President Biden last week announced a Pentagon task force to review military policy toward China, commenting that America will “meet the China challenge” and “win the competition of the future.” From its makeup it’s clear the review will look for ways to move U.S. policy toward a greater emphasis on diplomatic solutions. But in defining America’s future national strategy, the new administration should take this process a step further.
China’s long-term strategy stretches beyond the issues of trade policy, great power rivalry, nuclear proliferation and military expansion. Largely unexamined in the public debate is China’s pursuit of massive infrastructure projects in developing countries, where it seeks to cement long-term relations. These economic and diplomatic ties are an extension of power—with China’s military and security involvement justified as necessary to protect its interests.
China seeks to be the world’s most powerful country, and its Belt and Road Initiative is an important component of its strategy. As a safeguard to our diplomatic and economic health the U.S. should recalibrate its own approach to often ignored nations, even as we continue to meet the more traditional national security challenges that dominate the headlines.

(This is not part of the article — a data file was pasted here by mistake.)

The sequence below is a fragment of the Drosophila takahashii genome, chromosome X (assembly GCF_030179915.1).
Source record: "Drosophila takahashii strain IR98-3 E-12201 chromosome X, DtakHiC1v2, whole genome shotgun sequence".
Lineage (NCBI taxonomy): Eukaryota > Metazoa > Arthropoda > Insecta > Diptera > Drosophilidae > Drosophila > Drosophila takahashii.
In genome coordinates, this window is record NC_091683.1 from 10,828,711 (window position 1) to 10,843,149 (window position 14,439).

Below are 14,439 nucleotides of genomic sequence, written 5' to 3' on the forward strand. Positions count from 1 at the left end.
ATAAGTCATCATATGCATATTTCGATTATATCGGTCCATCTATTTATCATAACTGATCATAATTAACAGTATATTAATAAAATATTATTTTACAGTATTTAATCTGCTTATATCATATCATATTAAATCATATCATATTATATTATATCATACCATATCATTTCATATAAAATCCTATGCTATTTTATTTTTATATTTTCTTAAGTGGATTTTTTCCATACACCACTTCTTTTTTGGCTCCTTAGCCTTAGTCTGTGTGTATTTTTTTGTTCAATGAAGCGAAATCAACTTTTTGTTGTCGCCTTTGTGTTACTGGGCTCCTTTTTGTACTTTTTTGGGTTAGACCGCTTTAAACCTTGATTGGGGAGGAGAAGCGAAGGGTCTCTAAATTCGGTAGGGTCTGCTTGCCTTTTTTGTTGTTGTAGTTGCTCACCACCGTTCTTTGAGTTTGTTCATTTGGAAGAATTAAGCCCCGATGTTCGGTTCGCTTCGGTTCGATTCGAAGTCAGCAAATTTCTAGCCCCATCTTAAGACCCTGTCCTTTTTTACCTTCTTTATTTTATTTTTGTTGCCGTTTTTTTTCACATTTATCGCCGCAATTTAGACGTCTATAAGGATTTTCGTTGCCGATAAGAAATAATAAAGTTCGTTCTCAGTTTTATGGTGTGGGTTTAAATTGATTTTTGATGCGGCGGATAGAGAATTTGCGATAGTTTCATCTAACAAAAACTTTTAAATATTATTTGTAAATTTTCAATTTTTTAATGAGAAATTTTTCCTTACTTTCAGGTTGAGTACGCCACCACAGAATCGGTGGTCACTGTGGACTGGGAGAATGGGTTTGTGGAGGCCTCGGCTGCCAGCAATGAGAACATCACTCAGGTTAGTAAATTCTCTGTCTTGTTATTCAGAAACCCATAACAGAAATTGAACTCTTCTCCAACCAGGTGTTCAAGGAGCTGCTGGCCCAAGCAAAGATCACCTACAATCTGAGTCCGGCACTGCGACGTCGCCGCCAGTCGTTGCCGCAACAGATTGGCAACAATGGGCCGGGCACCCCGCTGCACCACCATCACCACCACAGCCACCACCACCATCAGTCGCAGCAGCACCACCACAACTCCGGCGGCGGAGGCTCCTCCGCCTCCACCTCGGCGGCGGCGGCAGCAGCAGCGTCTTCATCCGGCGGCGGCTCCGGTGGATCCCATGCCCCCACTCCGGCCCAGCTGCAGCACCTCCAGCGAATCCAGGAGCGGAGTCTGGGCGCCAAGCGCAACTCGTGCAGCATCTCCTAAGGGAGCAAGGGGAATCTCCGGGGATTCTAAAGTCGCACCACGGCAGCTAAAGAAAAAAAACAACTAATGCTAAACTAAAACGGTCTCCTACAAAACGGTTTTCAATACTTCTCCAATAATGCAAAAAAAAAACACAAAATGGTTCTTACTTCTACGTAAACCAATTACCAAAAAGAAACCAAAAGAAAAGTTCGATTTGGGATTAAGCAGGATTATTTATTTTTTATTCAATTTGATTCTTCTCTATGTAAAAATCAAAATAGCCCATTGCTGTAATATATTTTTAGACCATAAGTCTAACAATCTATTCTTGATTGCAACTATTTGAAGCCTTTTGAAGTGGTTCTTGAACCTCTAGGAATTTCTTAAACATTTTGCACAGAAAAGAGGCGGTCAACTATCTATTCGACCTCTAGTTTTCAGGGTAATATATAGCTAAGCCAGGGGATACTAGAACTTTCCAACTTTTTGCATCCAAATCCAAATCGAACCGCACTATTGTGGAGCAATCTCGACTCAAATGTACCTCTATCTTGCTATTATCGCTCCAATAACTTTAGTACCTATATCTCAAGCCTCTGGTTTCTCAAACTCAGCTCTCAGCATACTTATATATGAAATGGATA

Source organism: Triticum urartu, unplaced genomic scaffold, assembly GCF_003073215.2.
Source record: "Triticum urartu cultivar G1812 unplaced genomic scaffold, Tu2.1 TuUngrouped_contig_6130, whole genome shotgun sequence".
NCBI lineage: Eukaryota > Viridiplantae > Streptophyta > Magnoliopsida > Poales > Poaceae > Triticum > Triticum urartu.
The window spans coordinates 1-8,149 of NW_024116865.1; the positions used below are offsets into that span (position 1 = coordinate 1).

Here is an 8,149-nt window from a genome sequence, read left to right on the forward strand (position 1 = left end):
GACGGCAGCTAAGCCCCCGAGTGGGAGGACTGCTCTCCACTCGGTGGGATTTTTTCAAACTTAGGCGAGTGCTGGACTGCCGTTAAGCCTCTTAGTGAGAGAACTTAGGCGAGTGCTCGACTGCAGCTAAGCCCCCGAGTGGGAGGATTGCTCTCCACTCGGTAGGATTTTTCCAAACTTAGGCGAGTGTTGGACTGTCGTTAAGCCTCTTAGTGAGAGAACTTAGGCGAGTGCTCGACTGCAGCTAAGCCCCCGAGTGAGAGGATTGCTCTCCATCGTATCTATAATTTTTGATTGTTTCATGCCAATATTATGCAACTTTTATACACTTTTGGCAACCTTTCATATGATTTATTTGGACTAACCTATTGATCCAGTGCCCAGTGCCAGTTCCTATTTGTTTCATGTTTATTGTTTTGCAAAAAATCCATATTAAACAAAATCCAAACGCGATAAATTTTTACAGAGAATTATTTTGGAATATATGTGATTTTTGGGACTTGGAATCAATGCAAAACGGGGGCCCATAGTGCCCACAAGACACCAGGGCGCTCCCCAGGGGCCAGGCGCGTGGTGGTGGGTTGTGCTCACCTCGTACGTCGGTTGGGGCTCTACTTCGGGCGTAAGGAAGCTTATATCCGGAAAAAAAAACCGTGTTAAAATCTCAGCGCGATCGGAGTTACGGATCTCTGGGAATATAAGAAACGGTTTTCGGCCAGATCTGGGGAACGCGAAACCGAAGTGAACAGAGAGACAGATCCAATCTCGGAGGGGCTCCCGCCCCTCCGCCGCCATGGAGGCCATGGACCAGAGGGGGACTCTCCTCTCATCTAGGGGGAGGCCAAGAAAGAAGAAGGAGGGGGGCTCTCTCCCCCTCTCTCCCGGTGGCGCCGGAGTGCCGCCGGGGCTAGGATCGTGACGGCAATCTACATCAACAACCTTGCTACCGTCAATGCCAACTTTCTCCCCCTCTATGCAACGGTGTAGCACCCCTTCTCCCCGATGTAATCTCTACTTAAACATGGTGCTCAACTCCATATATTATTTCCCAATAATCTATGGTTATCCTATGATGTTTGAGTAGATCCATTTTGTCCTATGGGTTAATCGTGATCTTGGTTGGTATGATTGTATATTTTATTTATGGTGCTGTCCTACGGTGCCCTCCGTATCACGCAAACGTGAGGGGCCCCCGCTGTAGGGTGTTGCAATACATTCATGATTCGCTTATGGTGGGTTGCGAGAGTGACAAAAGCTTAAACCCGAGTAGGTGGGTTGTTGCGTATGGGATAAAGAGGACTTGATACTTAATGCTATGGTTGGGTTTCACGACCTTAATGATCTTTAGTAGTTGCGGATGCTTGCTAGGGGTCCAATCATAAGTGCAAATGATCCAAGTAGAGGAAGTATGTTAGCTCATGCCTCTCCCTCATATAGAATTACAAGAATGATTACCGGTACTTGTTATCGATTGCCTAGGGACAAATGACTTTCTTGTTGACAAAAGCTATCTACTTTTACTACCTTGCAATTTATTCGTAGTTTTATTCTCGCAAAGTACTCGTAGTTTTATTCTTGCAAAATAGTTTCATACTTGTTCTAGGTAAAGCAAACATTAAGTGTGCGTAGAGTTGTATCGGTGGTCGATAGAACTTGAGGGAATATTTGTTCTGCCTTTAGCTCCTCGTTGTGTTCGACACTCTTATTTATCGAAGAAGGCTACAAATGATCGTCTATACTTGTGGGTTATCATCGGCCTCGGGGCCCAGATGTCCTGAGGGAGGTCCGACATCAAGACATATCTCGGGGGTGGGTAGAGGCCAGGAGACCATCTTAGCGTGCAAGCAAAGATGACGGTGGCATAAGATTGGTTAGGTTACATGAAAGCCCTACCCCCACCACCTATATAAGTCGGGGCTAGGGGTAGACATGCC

Much of the world is becoming uneasy with China’s unremitting aggression on its home turf in Asia. Over the past decade China has been calling its own shots, rejecting international law and public opinion while signaling that it intends to replace the U.S. as the region’s dominant military, diplomatic and economic power. Beijing has taken down Hong Kong’s democracy movement; started military spats with India; disrupted life for tens of millions by damming the headwaters of the Mekong River; conducted what the U.S. government now deems a campaign of genocide against Muslim Uighurs; escalated tensions with Japan over the Senkaku Islands; consolidated its illegal occupation of islands in the South China Sea; and made repeated bellicose gestures designed to test the international community’s resistance to “unifying” the “renegade province” of Taiwan.
While any of these and similar moves could expand into major crises, they already have raised suspicions across the international community. The BRI has to date remained a separate matter, but the cumulative effect of Beijing’s relentless provocations has given pause to many of China’s third-world partners in economic development.